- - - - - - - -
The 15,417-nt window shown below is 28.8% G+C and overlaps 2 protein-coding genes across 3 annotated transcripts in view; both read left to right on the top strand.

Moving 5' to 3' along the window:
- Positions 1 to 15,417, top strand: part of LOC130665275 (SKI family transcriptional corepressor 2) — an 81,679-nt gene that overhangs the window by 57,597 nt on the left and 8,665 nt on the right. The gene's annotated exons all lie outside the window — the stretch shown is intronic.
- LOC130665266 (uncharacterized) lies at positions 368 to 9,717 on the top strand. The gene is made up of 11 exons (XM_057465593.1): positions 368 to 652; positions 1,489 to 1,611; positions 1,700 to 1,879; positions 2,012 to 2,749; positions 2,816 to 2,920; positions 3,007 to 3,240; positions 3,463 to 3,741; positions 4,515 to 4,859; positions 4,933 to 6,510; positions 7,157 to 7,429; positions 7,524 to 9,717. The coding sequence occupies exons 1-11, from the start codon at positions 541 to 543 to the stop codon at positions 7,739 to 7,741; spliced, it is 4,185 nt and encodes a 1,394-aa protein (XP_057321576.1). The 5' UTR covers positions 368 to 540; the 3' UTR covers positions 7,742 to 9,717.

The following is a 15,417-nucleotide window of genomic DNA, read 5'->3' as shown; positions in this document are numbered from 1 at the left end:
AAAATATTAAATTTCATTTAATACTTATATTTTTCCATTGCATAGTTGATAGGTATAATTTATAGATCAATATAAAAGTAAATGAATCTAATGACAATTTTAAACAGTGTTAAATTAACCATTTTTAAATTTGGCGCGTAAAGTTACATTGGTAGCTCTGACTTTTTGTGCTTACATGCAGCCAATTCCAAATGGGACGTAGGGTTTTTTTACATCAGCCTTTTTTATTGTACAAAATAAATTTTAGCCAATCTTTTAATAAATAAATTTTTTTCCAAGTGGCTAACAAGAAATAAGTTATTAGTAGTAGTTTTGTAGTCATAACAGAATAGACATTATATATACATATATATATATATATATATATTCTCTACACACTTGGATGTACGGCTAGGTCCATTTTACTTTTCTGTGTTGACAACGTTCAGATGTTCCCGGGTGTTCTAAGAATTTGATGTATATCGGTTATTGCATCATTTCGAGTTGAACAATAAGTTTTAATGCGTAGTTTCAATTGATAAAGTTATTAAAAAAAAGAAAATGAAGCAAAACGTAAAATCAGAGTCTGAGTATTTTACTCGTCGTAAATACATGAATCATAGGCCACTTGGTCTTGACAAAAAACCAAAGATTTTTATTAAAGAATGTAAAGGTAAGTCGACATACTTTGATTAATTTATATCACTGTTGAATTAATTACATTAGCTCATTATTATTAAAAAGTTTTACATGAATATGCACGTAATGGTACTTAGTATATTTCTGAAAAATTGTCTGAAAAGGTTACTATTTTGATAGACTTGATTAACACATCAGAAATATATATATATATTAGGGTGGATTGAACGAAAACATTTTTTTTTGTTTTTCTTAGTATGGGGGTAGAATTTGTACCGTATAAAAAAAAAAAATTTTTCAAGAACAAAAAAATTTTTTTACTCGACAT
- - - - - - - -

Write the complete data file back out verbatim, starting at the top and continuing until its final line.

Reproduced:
The 15,417-nt window shown below is 28.8% G+C and overlaps 2 protein-coding genes across 3 annotated transcripts in view; both read left to right on the top strand.

Moving 5' to 3' along the window:
- Positions 1 to 15,417, top strand: part of LOC130665275 (SKI family transcriptional corepressor 2) — an 81,679-nt gene that overhangs the window by 57,597 nt on the left and 8,665 nt on the right. The gene's annotated exons all lie outside the window — the stretch shown is intronic.
- LOC130665266 (uncharacterized) lies at positions 368 to 9,717 on the top strand. The gene is made up of 11 exons (XM_057465593.1): positions 368 to 652; positions 1,489 to 1,611; positions 1,700 to 1,879; positions 2,012 to 2,749; positions 2,816 to 2,920; positions 3,007 to 3,240; positions 3,463 to 3,741; positions 4,515 to 4,859; positions 4,933 to 6,510; positions 7,157 to 7,429; positions 7,524 to 9,717. The coding sequence occupies exons 1-11, from the start codon at positions 541 to 543 to the stop codon at positions 7,739 to 7,741; spliced, it is 4,185 nt and encodes a 1,394-aa protein (XP_057321576.1). The 5' UTR covers positions 368 to 540; the 3' UTR covers positions 7,742 to 9,717.

The following is a 15,417-nucleotide window of genomic DNA, read 5'->3' as shown; positions in this document are numbered from 1 at the left end:
AAAATATTAAATTTCATTTAATACTTATATTTTTCCATTGCATAGTTGATAGGTATAATTTATAGATCAATATAAAAGTAAATGAATCTAATGACAATTTTAAACAGTGTTAAATTAACCATTTTTAAATTTGGCGCGTAAAGTTACATTGGTAGCTCTGACTTTTTGTGCTTACATGCAGCCAATTCCAAATGGGACGTAGGGTTTTTTTACATCAGCCTTTTTTATTGTACAAAATAAATTTTAGCCAATCTTTTAATAAATAAATTTTTTTCCAAGTGGCTAACAAGAAATAAGTTATTAGTAGTAGTTTTGTAGTCATAACAGAATAGACATTATATATACATATATATATATATATATATATTCTCTACACACTTGGATGTACGGCTAGGTCCATTTTACTTTTCTGTGTTGACAACGTTCAGATGTTCCCGGGTGTTCTAAGAATTTGATGTATATCGGTTATTGCATCATTTCGAGTTGAACAATAAGTTTTAATGCGTAGTTTCAATTGATAAAGTTATTAAAAAAAAGAAAATGAAGCAAAACGTAAAATCAGAGTCTGAGTATTTTACTCGTCGTAAATACATGAATCATAGGCCACTTGGTCTTGACAAAAAACCAAAGATTTTTATTAAAGAATGTAAAGGTAAGTCGACATACTTTGATTAATTTATATCACTGTTGAATTAATTACATTAGCTCATTATTATTAAAAAGTTTTACATGAATATGCACGTAATGGTACTTAGTATATTTCTGAAAAATTGTCTGAAAAGGTTACTATTTTGATAGACTTGATTAACACATCAGAAATATATATATATATTAGGGTGGATTGAACGAAAACATTTTTTTTTGTTTTTCTTAGTATGGGGGTAGAATTTGTACCGTATAAAAAAAAAAAATTTTTCAAGAACAAAAAAATTTTTTTACTCGACAT